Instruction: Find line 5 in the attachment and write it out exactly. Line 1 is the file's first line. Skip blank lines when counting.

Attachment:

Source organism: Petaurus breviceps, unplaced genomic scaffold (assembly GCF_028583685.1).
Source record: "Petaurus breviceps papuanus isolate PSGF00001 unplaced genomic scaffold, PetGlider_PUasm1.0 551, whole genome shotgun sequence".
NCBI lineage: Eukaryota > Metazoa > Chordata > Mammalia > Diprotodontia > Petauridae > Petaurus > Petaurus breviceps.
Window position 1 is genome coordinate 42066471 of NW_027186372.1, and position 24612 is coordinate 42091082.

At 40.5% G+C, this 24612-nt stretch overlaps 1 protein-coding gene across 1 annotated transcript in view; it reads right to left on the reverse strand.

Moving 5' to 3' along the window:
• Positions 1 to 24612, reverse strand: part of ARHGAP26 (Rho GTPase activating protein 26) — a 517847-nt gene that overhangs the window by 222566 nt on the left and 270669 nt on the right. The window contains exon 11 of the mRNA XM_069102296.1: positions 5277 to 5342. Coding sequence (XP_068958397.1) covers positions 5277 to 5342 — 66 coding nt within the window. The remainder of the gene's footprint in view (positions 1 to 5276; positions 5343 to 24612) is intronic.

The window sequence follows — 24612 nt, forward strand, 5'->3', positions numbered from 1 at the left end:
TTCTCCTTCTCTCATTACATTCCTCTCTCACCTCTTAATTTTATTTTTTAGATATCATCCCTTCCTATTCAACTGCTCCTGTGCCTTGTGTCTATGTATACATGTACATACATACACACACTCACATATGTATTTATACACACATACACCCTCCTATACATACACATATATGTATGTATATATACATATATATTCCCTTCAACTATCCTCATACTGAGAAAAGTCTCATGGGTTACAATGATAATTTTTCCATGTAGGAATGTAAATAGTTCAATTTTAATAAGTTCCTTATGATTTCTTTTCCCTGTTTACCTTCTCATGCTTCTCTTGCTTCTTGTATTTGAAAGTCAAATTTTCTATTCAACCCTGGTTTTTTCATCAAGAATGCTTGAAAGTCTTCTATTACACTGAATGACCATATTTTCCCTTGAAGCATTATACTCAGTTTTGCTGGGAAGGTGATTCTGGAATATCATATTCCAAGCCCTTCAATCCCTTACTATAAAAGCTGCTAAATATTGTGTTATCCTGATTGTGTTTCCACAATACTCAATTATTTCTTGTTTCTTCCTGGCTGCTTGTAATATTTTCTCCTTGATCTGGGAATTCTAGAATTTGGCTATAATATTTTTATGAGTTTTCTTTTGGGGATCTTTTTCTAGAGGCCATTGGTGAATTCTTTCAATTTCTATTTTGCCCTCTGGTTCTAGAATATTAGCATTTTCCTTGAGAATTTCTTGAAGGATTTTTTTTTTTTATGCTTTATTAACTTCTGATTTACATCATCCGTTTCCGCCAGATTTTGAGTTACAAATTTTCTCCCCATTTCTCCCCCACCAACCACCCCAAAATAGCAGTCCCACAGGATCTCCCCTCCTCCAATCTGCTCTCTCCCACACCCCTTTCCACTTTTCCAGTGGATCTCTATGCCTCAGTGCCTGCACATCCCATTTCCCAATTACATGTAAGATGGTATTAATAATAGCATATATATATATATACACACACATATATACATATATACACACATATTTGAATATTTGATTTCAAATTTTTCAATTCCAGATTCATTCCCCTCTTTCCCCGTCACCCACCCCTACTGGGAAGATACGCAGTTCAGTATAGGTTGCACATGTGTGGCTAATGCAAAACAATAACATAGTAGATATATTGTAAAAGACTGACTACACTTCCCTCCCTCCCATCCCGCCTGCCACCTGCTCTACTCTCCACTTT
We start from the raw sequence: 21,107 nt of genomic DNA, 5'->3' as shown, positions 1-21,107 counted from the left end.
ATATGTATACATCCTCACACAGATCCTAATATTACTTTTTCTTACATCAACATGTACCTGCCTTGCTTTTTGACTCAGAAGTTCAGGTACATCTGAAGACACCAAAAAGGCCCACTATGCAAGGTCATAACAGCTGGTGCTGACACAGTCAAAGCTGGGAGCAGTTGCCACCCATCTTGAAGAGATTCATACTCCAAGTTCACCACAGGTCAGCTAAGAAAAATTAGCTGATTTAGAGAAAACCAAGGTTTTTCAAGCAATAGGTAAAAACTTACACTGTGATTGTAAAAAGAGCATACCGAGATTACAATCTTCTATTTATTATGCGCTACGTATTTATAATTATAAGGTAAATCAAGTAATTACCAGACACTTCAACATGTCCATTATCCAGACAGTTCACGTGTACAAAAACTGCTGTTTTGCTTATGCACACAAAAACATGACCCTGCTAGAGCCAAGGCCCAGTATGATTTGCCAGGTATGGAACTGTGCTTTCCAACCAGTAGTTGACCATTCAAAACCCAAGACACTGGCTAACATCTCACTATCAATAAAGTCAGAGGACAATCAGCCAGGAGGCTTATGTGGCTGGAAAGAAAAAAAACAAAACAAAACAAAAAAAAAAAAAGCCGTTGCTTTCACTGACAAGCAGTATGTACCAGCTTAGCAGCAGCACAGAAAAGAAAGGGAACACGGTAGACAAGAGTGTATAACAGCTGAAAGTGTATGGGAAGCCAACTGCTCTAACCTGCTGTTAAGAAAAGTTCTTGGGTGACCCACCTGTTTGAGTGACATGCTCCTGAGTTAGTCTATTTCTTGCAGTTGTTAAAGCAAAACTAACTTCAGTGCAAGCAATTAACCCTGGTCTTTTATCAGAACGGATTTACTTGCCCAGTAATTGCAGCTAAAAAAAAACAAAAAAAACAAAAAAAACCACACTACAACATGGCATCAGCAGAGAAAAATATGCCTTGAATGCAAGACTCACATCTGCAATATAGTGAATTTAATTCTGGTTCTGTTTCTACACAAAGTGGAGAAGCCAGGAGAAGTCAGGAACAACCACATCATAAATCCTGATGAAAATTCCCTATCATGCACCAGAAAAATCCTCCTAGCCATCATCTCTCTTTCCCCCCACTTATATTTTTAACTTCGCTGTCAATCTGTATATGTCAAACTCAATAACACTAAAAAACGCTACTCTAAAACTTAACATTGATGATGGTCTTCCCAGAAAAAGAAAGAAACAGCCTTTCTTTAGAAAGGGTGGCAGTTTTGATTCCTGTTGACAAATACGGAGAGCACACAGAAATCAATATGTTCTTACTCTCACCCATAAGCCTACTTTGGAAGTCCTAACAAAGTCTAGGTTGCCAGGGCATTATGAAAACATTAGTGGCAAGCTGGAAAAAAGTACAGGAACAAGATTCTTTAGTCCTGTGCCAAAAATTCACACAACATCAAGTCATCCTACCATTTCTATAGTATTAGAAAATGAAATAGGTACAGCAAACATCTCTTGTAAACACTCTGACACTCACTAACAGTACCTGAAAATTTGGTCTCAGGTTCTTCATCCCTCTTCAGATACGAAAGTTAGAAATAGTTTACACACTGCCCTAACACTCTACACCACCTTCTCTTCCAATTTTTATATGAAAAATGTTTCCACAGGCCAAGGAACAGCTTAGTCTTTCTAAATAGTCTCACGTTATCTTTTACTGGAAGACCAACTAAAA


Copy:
At 40.5% G+C, this 24612-nt stretch overlaps 1 protein-coding gene across 1 annotated transcript in view; it reads right to left on the reverse strand.